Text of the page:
Wednesday, August 24, 2011

It's 2008, only more so.

Bloomberg reports:
European Bank Job ‘Bloodbath’ Surpasses 40,000
By Gavin Finch and Liam Vaughan - Aug 24, 2011

UBS AG (UBSN)’s decision to cut 5 percent of its workforce brings to more than 40,000 the number of jobs cut by European banks in the past month as the region’s worsening sovereign debt crisis crimps trading revenue.
But it's not just "the sovereign debt crisis" that's "crimping trading revenue", it's regulators' response to it.
The Basel Committee on Banking Supervision will require lenders to more than triple the core reserves they must hold to protect themselves from insolvency by 2019. Under Basel III, banks will be obliged to hold core Tier 1 capital equivalent to 7 percent of their risk-weighted assets, compared with 2 percent under the previous international rules.
Some key words from the article: "bloodbath","31% decline in Financial Services Sector Index," "71% decline in revenues," "fundamental restructuring of banking."

Perhaps a little "fundamental restructuring" is useful in a sector that had grown fat and delusional on the easy money of a worldwide credit bubble. But now that credit is scarce, and entire nations are imploding for lack of it, the additional regulatory capital overhead required by Basel III at this very time might constitute cruel and usual punishment.

That's because the excesses of credit bubbles are corrected by the mechanism of credit contractions. Credit contractions remove capital from the economy, as do regulatory requirements that banks set more of it aside. There is no need to impose additional capital requirements on banks, as long as they are subject to the discipline of the marketplace, which penalizes them for bad judgment and protects and rewards them for good judgment. The market is already imposing credit restrictions. Redundant capital restriction might be too much restriction. And the market will not cease to obey market laws; so the regulators ought to just let her do her thing.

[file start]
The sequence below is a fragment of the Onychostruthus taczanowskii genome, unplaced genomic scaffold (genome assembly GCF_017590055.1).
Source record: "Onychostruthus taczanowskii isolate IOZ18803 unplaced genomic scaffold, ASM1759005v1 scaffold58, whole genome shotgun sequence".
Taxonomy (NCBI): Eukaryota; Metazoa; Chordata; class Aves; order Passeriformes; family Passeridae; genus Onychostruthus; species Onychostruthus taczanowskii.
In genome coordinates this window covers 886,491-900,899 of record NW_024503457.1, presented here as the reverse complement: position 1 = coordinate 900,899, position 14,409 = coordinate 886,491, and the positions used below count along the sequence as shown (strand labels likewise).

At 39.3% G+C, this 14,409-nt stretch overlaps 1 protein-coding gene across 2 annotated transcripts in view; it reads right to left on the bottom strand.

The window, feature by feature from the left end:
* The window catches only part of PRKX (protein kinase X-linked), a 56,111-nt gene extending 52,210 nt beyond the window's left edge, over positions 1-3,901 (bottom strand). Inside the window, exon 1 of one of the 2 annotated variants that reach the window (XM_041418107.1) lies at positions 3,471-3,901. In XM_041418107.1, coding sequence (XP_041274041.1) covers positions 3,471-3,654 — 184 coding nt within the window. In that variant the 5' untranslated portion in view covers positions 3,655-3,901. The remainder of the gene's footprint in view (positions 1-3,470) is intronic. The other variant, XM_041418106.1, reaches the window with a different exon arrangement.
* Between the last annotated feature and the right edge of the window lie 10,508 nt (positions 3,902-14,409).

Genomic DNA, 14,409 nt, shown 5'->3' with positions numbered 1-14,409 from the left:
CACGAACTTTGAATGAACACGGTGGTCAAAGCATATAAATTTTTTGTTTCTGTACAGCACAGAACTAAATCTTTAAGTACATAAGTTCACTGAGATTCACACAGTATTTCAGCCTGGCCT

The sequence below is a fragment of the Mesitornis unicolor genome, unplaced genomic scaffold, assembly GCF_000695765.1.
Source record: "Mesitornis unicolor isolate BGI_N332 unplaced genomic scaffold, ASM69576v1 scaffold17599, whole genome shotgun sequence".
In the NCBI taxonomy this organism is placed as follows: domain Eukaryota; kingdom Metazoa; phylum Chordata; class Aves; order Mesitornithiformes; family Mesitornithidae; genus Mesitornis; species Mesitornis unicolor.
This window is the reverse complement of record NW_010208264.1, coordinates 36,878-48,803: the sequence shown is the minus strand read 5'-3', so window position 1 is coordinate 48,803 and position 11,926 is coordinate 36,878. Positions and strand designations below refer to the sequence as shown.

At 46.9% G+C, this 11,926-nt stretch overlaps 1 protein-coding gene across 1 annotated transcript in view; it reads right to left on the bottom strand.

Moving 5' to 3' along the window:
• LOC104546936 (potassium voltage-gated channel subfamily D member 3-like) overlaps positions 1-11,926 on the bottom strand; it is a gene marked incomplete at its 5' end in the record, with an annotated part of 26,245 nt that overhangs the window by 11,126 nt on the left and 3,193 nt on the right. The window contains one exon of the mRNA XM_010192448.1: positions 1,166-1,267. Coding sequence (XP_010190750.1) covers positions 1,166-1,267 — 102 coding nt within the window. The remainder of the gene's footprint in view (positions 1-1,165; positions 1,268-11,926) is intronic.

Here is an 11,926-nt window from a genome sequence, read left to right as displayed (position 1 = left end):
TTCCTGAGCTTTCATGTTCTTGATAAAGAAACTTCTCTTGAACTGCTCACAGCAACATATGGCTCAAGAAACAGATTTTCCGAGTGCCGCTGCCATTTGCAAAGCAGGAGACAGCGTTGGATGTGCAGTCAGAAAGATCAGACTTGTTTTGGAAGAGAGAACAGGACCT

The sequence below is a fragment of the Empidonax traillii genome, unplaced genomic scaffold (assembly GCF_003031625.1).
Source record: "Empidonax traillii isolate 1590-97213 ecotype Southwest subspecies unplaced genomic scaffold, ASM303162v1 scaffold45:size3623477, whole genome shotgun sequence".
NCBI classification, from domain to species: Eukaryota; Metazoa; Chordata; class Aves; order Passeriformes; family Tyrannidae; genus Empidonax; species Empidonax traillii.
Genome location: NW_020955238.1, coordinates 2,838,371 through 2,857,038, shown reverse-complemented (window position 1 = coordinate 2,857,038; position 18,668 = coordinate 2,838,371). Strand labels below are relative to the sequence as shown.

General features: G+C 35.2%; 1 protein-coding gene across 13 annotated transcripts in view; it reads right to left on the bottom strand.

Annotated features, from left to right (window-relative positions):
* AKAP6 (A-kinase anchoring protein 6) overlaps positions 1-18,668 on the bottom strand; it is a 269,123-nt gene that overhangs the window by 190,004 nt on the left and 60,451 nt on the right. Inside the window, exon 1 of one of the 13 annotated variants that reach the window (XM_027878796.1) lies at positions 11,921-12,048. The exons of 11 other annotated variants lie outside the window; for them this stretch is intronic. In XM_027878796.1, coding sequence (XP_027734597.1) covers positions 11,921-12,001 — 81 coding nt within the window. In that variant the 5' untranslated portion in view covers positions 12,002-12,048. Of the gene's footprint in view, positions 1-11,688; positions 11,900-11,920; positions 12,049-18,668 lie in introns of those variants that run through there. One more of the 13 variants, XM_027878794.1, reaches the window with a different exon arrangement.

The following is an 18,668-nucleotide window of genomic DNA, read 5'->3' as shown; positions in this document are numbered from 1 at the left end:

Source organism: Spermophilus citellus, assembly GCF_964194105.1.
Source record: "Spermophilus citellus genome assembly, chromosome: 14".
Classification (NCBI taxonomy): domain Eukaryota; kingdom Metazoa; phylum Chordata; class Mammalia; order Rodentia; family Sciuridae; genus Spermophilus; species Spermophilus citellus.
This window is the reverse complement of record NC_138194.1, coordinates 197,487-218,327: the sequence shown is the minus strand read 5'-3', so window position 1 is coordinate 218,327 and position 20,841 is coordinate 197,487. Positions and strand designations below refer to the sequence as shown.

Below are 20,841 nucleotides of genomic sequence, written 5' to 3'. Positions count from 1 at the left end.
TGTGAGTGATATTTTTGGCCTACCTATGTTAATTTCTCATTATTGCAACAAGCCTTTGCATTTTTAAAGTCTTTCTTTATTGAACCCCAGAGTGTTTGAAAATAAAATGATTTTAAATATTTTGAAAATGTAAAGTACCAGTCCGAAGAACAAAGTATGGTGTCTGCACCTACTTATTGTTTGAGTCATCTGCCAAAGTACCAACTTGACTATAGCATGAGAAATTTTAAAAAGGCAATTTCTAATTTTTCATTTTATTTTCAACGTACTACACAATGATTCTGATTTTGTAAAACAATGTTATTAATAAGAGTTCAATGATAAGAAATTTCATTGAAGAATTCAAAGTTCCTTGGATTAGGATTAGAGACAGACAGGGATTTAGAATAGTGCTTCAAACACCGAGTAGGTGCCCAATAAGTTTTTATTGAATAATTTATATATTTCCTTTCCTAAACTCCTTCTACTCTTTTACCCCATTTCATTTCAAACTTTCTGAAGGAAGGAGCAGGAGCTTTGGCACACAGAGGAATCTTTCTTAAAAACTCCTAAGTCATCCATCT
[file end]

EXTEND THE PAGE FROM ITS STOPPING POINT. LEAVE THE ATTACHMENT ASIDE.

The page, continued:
If, instead of throwing countless billions of as yet non-existent dollars and euros at failing financial institutions to insulate them from the results of the credit contraction that they rightly have coming to them, regulators just let the market do its thing, there'd be no need to force banks to stash ever more amounts of precious capital in government bonds. The market would allocate the capital wisely away highly leveraged, high risk spots. That is, until the government can make money artificially "easy" again.

No, this is a clear example of two wrongs (1. "the Greenspan Put"; 2. Basel III) not making a right, but making an even greater wrong.

Unfortunately, it's not bureaucrats and bankers who suffer for this folly, it's the rest of us. The last time we saw investment banks "slashing" costs like this, it was in the summer of 2008, and we trust you recall what followed. If the investment banking industry is a leading indicator, as it has been for most of modern times, this is indeed a very ominous development for Europe.

For Europe, and for the United States, which invested billions of dollars of taxpayer money in bailing out European banks, this is an indicator of pending disaster of such a magnitude that the preceding 3 years could be considered only a warmup.

Who's going to bail Europe out of this next round? China? Nobody's buying their trinkets. The Arab nations? Demand for oil is tied straight to economic activity. Russia? Well, perhaps, as a pawnshop can be said to be "bailing out" a hapless pensioner, using her wedding ring as collateral.

Only the US can do it, and the US can only do it if our economy is unshackled from the ruinous policies of the Marxist Obama regime. We don't think the world can wait until 2012, though. It needs to begin now. And if it doesn't? All bets are off. Who knows how low we (the world) go, how much excruciating privation and social unrest everyman will suffer, or what sorts of tectonic shifts in geopolitical power result, if things simply continue as they are today.


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